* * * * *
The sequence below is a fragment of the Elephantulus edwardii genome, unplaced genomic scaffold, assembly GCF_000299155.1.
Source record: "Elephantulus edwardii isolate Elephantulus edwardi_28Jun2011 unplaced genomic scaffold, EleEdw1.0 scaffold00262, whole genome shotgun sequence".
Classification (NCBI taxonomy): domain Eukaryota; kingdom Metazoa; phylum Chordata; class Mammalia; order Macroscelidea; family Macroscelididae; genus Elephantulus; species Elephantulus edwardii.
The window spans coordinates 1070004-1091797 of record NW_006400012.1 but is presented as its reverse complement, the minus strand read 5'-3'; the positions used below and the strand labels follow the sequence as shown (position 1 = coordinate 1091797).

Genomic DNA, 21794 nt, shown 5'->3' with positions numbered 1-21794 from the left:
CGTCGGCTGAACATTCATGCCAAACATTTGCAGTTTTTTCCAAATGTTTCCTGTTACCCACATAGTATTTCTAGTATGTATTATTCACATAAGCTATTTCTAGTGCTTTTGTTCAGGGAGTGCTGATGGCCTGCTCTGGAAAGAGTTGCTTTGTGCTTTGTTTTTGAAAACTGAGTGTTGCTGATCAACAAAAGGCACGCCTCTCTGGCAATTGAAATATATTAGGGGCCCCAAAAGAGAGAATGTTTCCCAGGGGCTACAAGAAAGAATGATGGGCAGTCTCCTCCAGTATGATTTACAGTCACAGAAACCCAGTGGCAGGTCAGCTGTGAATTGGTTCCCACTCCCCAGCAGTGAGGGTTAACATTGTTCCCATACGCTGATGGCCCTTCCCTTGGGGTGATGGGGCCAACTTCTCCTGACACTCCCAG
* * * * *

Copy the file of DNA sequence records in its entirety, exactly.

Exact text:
The sequence below is a fragment of the Elephantulus edwardii genome, unplaced genomic scaffold, assembly GCF_000299155.1.
Source record: "Elephantulus edwardii isolate Elephantulus edwardi_28Jun2011 unplaced genomic scaffold, EleEdw1.0 scaffold00262, whole genome shotgun sequence".
Classification (NCBI taxonomy): domain Eukaryota; kingdom Metazoa; phylum Chordata; class Mammalia; order Macroscelidea; family Macroscelididae; genus Elephantulus; species Elephantulus edwardii.
The window spans coordinates 1070004-1091797 of record NW_006400012.1 but is presented as its reverse complement, the minus strand read 5'-3'; the positions used below and the strand labels follow the sequence as shown (position 1 = coordinate 1091797).

Genomic DNA, 21794 nt, shown 5'->3' with positions numbered 1-21794 from the left:
CGTCGGCTGAACATTCATGCCAAACATTTGCAGTTTTTTCCAAATGTTTCCTGTTACCCACATAGTATTTCTAGTATGTATTATTCACATAAGCTATTTCTAGTGCTTTTGTTCAGGGAGTGCTGATGGCCTGCTCTGGAAAGAGTTGCTTTGTGCTTTGTTTTTGAAAACTGAGTGTTGCTGATCAACAAAAGGCACGCCTCTCTGGCAATTGAAATATATTAGGGGCCCCAAAAGAGAGAATGTTTCCCAGGGGCTACAAGAAAGAATGATGGGCAGTCTCCTCCAGTATGATTTACAGTCACAGAAACCCAGTGGCAGGTCAGCTGTGAATTGGTTCCCACTCCCCAGCAGTGAGGGTTAACATTGTTCCCATACGCTGATGGCCCTTCCCTTGGGGTGATGGGGCCAACTTCTCCTGACACTCCCAG